Aug 11


U.S. / Africa Leaders Summit: challenges for investment, development and the rule of law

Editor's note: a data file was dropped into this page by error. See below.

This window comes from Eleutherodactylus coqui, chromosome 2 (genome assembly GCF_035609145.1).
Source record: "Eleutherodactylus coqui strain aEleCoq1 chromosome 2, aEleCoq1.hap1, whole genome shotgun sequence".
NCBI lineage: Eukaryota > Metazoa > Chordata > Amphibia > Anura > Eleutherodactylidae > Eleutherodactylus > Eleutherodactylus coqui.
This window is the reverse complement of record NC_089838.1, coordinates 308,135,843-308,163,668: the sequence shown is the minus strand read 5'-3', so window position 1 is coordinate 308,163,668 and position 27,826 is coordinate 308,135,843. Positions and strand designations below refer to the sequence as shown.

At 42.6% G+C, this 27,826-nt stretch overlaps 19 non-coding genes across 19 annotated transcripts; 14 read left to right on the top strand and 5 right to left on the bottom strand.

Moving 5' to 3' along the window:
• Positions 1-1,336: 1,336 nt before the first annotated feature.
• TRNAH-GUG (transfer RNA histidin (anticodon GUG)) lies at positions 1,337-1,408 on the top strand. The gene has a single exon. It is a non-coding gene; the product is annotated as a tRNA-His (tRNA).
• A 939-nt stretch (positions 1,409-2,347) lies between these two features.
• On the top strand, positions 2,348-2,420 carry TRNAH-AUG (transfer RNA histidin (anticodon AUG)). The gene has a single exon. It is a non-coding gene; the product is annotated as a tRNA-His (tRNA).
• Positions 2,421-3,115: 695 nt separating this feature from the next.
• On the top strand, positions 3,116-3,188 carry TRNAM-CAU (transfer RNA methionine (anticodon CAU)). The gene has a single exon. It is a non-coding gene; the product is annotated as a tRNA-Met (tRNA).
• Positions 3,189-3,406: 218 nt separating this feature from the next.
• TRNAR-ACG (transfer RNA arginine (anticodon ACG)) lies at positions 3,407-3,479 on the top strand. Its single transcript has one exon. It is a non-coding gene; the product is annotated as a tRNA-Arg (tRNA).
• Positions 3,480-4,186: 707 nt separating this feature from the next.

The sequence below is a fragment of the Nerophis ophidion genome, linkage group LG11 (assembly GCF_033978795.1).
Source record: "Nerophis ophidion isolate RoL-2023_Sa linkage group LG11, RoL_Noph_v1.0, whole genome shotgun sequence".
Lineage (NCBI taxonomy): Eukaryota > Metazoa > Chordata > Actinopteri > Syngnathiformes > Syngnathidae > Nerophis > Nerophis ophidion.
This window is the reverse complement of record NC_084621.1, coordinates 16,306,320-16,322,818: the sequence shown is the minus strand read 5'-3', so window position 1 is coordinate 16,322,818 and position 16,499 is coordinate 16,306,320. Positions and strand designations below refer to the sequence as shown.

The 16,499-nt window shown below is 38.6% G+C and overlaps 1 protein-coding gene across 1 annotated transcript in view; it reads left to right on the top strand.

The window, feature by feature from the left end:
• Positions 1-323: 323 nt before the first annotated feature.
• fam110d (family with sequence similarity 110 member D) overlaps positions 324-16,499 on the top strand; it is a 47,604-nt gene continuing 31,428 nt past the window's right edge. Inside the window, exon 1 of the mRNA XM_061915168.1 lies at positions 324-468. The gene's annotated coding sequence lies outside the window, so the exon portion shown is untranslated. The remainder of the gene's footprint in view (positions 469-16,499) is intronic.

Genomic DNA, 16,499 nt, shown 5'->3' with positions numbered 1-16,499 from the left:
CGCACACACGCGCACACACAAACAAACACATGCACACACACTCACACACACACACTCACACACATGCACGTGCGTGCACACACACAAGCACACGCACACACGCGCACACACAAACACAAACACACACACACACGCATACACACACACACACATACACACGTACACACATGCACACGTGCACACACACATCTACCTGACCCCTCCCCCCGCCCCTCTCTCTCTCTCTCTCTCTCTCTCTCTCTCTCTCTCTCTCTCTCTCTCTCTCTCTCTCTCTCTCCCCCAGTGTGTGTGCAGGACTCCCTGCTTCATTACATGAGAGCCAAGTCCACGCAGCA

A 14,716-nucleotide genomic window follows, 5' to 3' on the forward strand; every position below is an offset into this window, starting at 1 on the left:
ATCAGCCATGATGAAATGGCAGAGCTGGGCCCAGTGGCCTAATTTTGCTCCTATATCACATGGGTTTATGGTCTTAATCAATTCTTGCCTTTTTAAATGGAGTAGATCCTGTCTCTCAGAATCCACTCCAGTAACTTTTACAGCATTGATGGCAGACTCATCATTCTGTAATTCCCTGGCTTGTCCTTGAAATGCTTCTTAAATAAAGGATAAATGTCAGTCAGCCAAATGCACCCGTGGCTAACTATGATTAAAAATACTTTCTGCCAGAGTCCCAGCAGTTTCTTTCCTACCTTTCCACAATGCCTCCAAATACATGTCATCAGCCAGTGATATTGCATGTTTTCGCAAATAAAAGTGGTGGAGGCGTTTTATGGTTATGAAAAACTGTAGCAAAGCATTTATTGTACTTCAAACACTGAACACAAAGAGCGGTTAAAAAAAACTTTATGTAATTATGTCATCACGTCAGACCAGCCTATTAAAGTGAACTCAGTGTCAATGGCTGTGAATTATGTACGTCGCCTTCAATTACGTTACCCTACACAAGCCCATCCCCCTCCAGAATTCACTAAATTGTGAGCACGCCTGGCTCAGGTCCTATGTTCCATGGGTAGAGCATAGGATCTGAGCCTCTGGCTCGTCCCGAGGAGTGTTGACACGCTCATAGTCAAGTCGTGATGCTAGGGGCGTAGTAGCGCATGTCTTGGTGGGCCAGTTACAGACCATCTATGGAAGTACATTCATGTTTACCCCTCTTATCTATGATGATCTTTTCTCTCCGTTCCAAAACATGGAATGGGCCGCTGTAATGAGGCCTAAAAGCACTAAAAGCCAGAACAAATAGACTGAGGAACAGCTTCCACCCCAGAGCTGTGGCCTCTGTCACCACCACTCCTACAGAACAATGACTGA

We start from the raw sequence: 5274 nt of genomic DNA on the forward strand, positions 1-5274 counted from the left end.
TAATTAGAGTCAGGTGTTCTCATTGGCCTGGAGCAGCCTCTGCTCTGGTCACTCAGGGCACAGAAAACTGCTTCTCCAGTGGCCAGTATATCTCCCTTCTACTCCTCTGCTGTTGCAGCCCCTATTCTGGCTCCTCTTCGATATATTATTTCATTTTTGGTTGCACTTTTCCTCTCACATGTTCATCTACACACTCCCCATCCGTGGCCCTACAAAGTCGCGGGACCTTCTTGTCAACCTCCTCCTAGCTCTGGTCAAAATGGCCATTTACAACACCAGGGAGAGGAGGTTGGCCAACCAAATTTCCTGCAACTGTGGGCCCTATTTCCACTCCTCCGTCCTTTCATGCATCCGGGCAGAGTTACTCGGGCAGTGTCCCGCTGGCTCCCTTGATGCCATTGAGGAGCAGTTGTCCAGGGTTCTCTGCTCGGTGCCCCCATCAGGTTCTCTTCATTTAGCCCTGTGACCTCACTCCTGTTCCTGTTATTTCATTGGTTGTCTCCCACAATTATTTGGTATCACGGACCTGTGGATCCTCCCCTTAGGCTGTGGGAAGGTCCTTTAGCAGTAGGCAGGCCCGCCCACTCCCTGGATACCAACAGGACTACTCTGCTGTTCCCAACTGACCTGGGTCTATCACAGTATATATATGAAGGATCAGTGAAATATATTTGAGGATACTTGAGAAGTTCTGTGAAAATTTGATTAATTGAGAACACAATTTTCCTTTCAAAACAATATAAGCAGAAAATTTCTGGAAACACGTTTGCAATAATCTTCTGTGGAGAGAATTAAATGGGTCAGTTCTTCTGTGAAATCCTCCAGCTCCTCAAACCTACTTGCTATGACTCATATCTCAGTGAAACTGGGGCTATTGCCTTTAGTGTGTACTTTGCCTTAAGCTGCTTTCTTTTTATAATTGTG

An historic meeting was held last week in Washington D.C., the U.S.-Africa Leaders Summit. The purpose of the three-day event was to showcase U.S. commitment to investment in Africa. President Obama spoke of companies’ “exciting new partnerships and initiatives…that will create more economic opportunities for both Africans and Americans.” Meanwhile, activists were holding a parallel summit of sorts, hoping to highlight issues of corruption, transparency and accountability that plague the continent. At an event sponsored by the Open Society Foundations, Global Witness, Human Rights Watch, and Oxfam America, among other groups, both Vice President Joe Biden and Secretary of State John Kerry spoke of how corruption stifles economic growth and investment. Yet, as activists pointed out, section 1504 of the 2010 Dodd-Frank Wall Street Reform and Consumer Protection Act (Act) has yet to be enacted much less enforced. Section 1504 is an anti-corruption provision that requires all extractive companies listed on U.S. stock exchanges to publish each year all payments they make to the U.S. and foreign governments in the countries where they operate. The Act could have a great impact on the “resource curse” that afflicts Africa, particularly sub-Saharan Africa, as a majority of the largest mining and oil companies would be covered by the Act. In 2012 alone, the continent’s oil and mineral exports were worth $305 billion. Presumably, if the Act were to work as envisioned, every cent of that $305 billion would be accounted for. It would be much harder for the political elite to line their own pockets and grab what they can with the impunity they have now. There would be a much greater possibility that at least some of those revenues would be used to provide basic human rights – education, healthcare, judicial systems. A substantial impact could be made on improving the plight of the most impoverished. Eradicating corruption is not an issue that concerns governments only. Companies are complicit as well. In fact, the U.S. Congress passed the Act in 2010, but in the four years since, powerful oil companies have lobbied to stop the regulations from being implemented. Such fierce lobbying begs the question of why these companies are so set against the Act, especially considering the European Union, Norway and Canada have all enacted similar legislation following the lead of the U.S. Companies themselves also have an interest in the eradication of corruption. Corruption weakens the rule of law, and a company cannot effectively operate if it does not have faith that the legal system will adequately protect it. Transnational companies must be assured that their investments are secure, particularly in less stable parts of the world. This is simply not possible where corruption is rampant and the government either refuses to or lacks the ability to uphold the laws. Neither can a company follow through with its human rights obligations where government fails to uphold the rule of law. Laws such as the Dodd-Frank Act are meant to alleviate much of this risk related to corruption and weak rule of law. Serious concerns should arise with regard to companies that lobby to stop the enactment of the law. It is not just the profits of companies at stake, or the personal profits of corrupt government leaders – it is the development of a continent which could lift millions of people out of poverty. [Author: Patricia Carrier]